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Conquering something new

Godwin Heights — Fourth-grader Ethan Bentley admitted he was not too sure about skiing as he carried his skis – horizontally – to the door. 

“It’s hard to move in these boots,” Ethan said just after negotiating the door with his skis, which he said were heavy. 

After a few practice runs down the Cannonsburg Ski Area’s bunny hill, the first-time skier was confident enough to prod the instructors about going up the “magic carpet,” a conveyor belt that transports skiers uphill.

The entire fourth-grade class at North Godwin headed to the slopes of Cannonsburg in February to try something that many had not done until then.

“Having exposure and trying something that you are unsure of is a great skill to practice,” said teacher Beth Richardson. “There is a lot of laughter and the students seem to be having a good time.” She said she had not had so many students hope there wouldn’t be a snow day so they could hit the slopes.

Friction, Force and Speed

Started about 10 years ago, North Godwin PE teacher Ed Wierenga implemented the Cannonsburg trip to introduce the students to an activity that he said many of the students may not otherwise have the opportunity to try. 

“It truly has been a big hit with our students, and many have said it was one of their favorite days of the year,” Wierenga said.  Students arrived in the morning and received instructions and lift tickets.  The lift tickets and ski rentals are partially funded through anonymous donations.

Each class entered the boot room, where students found and put on boots assigned to them, and then, their skis. That was followed with a lesson about force and friction through making a triangle shape with skis to slow down or stop, and how to walk sideways when going uphill. There was even a discussion on angles as students learned to lean forward on their skis to keep them upright, and backward to fall.

Getting the Hang of It

“I feel like Elsa from ‘Frozen,’ because I feel so powerful,” said fourth-grader Allison Perez-Aguilera with a laugh as she learned to start and stop on her skis.

Classmate and friend Trinity Rain was not as confident, saying she feels more like the movie’s Anna character, because “Anna falls down a lot in the snow,” she said. 

“I have never done this before, so I was pretty excited,” said Omar Romero. “It is kind of like sledding, but you’re on your feet.”

“It’s fun once you get the hang of it,” said Julianeth Vazquez, who added she’d gotten a little help from the school’s speech pathologist, Rachel Fetterhoff, which made it easier for her to master the bunny hill.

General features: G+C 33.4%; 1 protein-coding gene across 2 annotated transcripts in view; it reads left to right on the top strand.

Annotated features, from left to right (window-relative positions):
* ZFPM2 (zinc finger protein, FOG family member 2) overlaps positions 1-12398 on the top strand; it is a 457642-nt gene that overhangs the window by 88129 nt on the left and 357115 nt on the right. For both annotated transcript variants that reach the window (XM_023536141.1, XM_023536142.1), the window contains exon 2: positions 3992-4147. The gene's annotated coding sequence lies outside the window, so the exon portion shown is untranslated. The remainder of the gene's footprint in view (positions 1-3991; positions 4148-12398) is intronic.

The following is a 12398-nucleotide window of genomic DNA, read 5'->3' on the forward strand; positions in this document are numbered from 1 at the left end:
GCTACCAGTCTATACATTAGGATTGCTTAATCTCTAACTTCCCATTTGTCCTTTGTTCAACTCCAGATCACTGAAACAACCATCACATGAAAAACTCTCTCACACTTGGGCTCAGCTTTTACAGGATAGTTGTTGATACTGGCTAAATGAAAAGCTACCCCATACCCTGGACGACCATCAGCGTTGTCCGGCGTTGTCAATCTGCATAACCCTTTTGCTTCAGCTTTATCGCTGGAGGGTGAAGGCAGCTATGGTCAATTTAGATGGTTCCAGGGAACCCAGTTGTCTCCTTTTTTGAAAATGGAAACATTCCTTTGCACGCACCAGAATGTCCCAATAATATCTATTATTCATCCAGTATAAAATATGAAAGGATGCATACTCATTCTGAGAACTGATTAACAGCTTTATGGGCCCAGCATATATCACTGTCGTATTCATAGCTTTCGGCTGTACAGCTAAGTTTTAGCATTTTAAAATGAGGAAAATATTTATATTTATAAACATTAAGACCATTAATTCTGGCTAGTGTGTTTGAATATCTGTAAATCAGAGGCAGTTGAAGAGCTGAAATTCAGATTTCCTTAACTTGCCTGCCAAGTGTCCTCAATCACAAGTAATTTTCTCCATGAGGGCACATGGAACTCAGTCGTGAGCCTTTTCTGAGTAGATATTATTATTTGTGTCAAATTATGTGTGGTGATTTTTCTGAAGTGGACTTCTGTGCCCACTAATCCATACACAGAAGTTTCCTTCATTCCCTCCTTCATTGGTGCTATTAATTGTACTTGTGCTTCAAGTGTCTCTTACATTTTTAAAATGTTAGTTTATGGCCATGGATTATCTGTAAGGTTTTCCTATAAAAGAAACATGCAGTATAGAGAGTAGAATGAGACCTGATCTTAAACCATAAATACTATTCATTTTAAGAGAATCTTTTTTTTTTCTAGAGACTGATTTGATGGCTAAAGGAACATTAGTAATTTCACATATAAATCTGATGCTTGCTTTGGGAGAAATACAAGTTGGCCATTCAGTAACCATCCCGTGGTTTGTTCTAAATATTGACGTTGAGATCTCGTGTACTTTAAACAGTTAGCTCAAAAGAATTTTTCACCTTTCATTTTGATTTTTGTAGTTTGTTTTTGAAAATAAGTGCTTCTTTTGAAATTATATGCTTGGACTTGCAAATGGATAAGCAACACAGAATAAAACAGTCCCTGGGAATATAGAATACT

Oaurora Buoy agreed about the fun part.

“I have never skied before, and I can’t wait to go on the magic carpet,” Oaurora said. 

Wierenga said some students would get to try the ski hill, and that the real success is the experience.

“They are conquering something they have never done before,” he said. “That builds confidence for conquering other challenges in the future.”

Explore more unique video stories of students learning, interesting school programs and educators working to help all children succeed.

Others pitch in for ski day

Tara Rasche, left, and Patti Baldwin

North Godwin students line up to get their skis

Several years ago, Forest Hills parent Patti Baldwin and friend Tara Rasche were visiting Cannonsburg Ski Area and noticed a large group of youngsters. Curious, the two approached North Godwin PE teacher Ed Wierenga.

“I was like, this is so cool that the school would do something like this for its students,” Baldwin recalled. “We were impressed that these kids got to experience a wonderful field trip.”

Baldwin and Rasche decided they wanted to help. Along with volunteering, they reached out to friends to help outfit students in 2019 and 2020. This year, Coldbrook Insurance Group partnered to help provide coats, hats, gloves and ski pants needed for the trip.

“These donors have made it possible for our students to stay warm and comfortable while experiencing a field trip like no other,” Wierenga said.

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Joanne Bailey-Boorsma
Joanne Bailey-Boorsma
Joanne Bailey-Boorsma is a reporter covering Kent ISD, Godwin Heights, Kelloggsville, Forest Hills and Comstock Park. The salutatorian for the Hartland Public Schools class of 1985, she changed her colors from blue and maize to green and white by attending Michigan State University, where she majored in journalism. Joanne moved to the Grand Rapids area in 1989, where she started her journalism career at the Advance Newspapers. She later became the editor for On-the-Town magazine, a local arts and entertainment publication. Her eldest daughter is a nurse, working in Holland, and her youngest attends Oakland University. Both are graduates from Byron Center High School. She is a volunteer for the Van Singel Fine Arts Advisory Board and the Kent District Library. In her free time, Joanne enjoys spending time with her family, checking out local theater and keeping up with all the exchange students they have hosted through the years. Read Joanne's full bio


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